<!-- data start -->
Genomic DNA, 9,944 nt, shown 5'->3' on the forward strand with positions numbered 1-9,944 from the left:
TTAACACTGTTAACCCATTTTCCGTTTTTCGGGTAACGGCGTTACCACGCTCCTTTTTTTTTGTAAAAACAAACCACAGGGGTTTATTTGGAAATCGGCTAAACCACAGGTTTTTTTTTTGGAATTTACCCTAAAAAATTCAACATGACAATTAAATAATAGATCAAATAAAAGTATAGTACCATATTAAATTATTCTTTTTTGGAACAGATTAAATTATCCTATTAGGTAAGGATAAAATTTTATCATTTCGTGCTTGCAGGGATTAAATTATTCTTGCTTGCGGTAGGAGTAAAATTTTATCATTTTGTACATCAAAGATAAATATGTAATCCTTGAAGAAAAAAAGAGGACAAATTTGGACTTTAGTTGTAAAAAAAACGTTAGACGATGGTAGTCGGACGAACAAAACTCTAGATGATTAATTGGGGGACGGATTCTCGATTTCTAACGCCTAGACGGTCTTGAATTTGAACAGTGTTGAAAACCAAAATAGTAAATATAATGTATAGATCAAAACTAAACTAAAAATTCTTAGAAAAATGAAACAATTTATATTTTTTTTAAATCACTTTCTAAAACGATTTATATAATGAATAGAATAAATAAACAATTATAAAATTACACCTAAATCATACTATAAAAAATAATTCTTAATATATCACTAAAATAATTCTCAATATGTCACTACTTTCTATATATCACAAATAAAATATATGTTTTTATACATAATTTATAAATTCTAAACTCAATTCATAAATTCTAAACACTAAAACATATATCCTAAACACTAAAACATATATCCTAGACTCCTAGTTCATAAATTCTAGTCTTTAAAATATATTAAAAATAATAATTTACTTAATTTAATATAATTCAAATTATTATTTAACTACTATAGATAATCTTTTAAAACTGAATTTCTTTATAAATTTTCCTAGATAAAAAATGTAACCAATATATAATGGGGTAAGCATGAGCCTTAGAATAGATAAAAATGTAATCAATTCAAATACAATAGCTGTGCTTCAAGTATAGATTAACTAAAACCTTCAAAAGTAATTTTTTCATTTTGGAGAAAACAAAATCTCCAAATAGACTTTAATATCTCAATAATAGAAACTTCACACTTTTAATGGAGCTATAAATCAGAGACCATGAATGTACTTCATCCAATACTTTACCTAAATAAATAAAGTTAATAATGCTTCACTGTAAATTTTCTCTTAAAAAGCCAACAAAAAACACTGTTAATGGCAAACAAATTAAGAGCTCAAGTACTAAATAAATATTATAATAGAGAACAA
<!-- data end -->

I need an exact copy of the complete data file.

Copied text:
Genomic DNA, 9,944 nt, shown 5'->3' on the forward strand with positions numbered 1-9,944 from the left:
TTAACACTGTTAACCCATTTTCCGTTTTTCGGGTAACGGCGTTACCACGCTCCTTTTTTTTTGTAAAAACAAACCACAGGGGTTTATTTGGAAATCGGCTAAACCACAGGTTTTTTTTTTGGAATTTACCCTAAAAAATTCAACATGACAATTAAATAATAGATCAAATAAAAGTATAGTACCATATTAAATTATTCTTTTTTGGAACAGATTAAATTATCCTATTAGGTAAGGATAAAATTTTATCATTTCGTGCTTGCAGGGATTAAATTATTCTTGCTTGCGGTAGGAGTAAAATTTTATCATTTTGTACATCAAAGATAAATATGTAATCCTTGAAGAAAAAAAGAGGACAAATTTGGACTTTAGTTGTAAAAAAAACGTTAGACGATGGTAGTCGGACGAACAAAACTCTAGATGATTAATTGGGGGACGGATTCTCGATTTCTAACGCCTAGACGGTCTTGAATTTGAACAGTGTTGAAAACCAAAATAGTAAATATAATGTATAGATCAAAACTAAACTAAAAATTCTTAGAAAAATGAAACAATTTATATTTTTTTTAAATCACTTTCTAAAACGATTTATATAATGAATAGAATAAATAAACAATTATAAAATTACACCTAAATCATACTATAAAAAATAATTCTTAATATATCACTAAAATAATTCTCAATATGTCACTACTTTCTATATATCACAAATAAAATATATGTTTTTATACATAATTTATAAATTCTAAACTCAATTCATAAATTCTAAACACTAAAACATATATCCTAAACACTAAAACATATATCCTAGACTCCTAGTTCATAAATTCTAGTCTTTAAAATATATTAAAAATAATAATTTACTTAATTTAATATAATTCAAATTATTATTTAACTACTATAGATAATCTTTTAAAACTGAATTTCTTTATAAATTTTCCTAGATAAAAAATGTAACCAATATATAATGGGGTAAGCATGAGCCTTAGAATAGATAAAAATGTAATCAATTCAAATACAATAGCTGTGCTTCAAGTATAGATTAACTAAAACCTTCAAAAGTAATTTTTTCATTTTGGAGAAAACAAAATCTCCAAATAGACTTTAATATCTCAATAATAGAAACTTCACACTTTTAATGGAGCTATAAATCAGAGACCATGAATGTACTTCATCCAATACTTTACCTAAATAAATAAAGTTAATAATGCTTCACTGTAAATTTTCTCTTAAAAAGCCAACAAAAAACACTGTTAATGGCAAACAAATTAAGAGCTCAAGTACTAAATAAATATTATAATAGAGAACAA